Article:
The English Book of Common Prayer asks every man "to do his duty in that state of life to which God has called him." This is an ideal that should always remain uppermost in the human mind. A day is not properly ended until the duties it brought are discharged.
The great Roman statesman Cicero once said "No phase of life, whether public or private, can be free from duty." To do our duty brings us the greatest happiness, not to do it leaves us with a sense of discomfort.
Poet Wordsworth has called duty the stern daughter of the voice of "God". Indeed, it is conscience that urges a man on to his duty. No man can be so busy as not to have time for doing a work that has to be done. What is needed is the will to do it. A good rule is to do what is immediately before us. As Carlyle said, "Do that which lies nearest thee, which thou knowest to be a duty."
Hence, one should do one's duty first to himself, his moral being, one's family; then to the community, then to the rest of the world in ever-widening circles.
Many shirk duty because the path of the duty is often a thorny path. In responding to that call of duty we become heroes ourselves.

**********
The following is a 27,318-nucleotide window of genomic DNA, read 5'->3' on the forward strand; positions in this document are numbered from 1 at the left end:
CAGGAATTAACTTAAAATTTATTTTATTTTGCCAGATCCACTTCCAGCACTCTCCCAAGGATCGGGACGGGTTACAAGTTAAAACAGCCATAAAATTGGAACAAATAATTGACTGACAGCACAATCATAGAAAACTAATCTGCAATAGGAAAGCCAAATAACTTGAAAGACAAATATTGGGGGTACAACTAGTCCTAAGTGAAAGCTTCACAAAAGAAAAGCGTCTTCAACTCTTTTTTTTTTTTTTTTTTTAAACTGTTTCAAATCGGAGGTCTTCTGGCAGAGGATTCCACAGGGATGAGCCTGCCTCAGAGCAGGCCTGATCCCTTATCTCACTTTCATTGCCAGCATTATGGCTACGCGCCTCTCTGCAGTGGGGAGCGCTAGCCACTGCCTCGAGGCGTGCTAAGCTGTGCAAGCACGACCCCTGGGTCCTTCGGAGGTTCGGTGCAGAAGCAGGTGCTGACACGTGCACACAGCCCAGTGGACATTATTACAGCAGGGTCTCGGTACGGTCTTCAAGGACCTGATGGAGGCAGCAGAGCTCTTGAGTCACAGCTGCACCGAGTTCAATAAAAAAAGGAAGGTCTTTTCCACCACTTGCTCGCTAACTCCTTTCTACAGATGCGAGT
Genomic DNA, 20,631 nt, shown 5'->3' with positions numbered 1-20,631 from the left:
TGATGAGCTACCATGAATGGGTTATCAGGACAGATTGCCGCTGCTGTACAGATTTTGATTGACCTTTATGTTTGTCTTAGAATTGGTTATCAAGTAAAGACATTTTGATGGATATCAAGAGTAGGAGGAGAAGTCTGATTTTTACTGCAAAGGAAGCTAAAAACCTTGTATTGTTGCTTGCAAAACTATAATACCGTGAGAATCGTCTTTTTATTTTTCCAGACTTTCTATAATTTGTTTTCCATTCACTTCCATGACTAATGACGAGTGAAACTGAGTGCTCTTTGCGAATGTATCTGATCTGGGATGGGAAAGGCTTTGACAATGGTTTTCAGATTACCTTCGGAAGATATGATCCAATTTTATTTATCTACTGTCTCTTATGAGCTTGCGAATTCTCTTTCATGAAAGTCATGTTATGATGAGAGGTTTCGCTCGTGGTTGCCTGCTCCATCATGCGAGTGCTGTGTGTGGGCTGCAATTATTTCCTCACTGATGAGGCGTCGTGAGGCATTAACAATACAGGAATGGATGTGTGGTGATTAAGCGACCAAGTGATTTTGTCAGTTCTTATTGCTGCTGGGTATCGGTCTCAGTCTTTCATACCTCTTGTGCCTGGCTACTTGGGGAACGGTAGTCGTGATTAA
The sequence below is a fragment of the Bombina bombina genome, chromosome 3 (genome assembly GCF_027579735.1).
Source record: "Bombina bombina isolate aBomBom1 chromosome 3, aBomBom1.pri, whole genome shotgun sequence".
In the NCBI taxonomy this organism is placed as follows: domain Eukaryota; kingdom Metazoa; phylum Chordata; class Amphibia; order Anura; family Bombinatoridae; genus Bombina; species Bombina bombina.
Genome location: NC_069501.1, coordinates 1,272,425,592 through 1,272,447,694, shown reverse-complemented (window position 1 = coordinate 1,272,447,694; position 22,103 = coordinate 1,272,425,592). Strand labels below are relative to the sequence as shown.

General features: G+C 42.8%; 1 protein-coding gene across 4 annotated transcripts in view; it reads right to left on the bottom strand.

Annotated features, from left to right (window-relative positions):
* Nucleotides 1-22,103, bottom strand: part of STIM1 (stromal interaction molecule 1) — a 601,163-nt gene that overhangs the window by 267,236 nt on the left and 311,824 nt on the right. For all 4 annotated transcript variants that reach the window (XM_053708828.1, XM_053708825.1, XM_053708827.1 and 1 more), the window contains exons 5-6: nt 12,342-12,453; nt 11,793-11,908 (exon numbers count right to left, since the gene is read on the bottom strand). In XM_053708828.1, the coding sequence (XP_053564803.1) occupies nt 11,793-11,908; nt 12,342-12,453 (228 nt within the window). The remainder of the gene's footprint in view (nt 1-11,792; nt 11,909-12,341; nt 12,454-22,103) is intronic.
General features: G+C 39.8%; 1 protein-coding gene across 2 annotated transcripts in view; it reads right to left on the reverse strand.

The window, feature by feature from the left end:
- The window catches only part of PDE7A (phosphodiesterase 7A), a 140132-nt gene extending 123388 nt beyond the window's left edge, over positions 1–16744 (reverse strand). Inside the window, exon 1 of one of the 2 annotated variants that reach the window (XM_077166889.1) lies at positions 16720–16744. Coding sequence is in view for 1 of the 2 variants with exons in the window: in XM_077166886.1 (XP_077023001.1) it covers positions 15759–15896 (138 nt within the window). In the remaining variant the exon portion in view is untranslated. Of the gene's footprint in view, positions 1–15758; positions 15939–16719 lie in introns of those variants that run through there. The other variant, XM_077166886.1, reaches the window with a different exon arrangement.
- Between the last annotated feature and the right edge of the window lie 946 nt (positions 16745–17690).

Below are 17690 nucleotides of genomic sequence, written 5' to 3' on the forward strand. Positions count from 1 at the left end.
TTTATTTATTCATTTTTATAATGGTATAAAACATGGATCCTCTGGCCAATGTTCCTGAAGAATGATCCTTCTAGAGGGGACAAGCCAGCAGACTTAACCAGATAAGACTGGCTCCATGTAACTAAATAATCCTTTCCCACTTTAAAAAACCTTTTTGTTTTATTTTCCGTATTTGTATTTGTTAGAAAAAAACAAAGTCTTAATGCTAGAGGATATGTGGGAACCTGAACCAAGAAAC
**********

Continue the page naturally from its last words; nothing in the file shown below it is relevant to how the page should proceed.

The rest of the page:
Some again seek praise or reward for the performance of a duty. This, however, is not to be thought of. "In doing what we ought", said Saint Augustine, "we deserve no praise, because it is our duty that we do." The story of the poor railway man, who saved a passenger train from disaster but refused any reward, should be written in letters of gold -'Doing one's allotted duty brings its own reward'. If any reward comes unexpectedly and unsought, the joy of it is all the sweeter. Gandhji also said so about public servants.
Another thing to remember is that in doing our duty we may not always give pleasure to others. There are unpleasant duties like thankless jobs when, for example, we have to stand up against a social wrong, or express our disapproval of a wrong-doer. In other words, duty has to be done without either seeking rewards from or the goodwill of others, "To thy own self be true".
"The path of duty is the way to glory", said poet Tennyson. The sense of duty determines human destiny. If we do our duty each day, we will continually climb upward. Desire for fame should not be the incentive to duty; true glory is only the reward of duty faithfully done.
There is a loftier consideration. The world has to march forward. The performance of duty by each one of us is the power that drives the world in its forward march. If by doing our duties at home we bring to it peace and happiness, by discharging our duties to our country or community, we ensure the same blessings to a larger world.
So let us do our duty with all our heart, not in the expectation of a reward but because it is the fulfillment of our destiny. We will surely have the supreme satisfaction in the approval of our conscience, which is the sweetest of all rewards for performing our duties.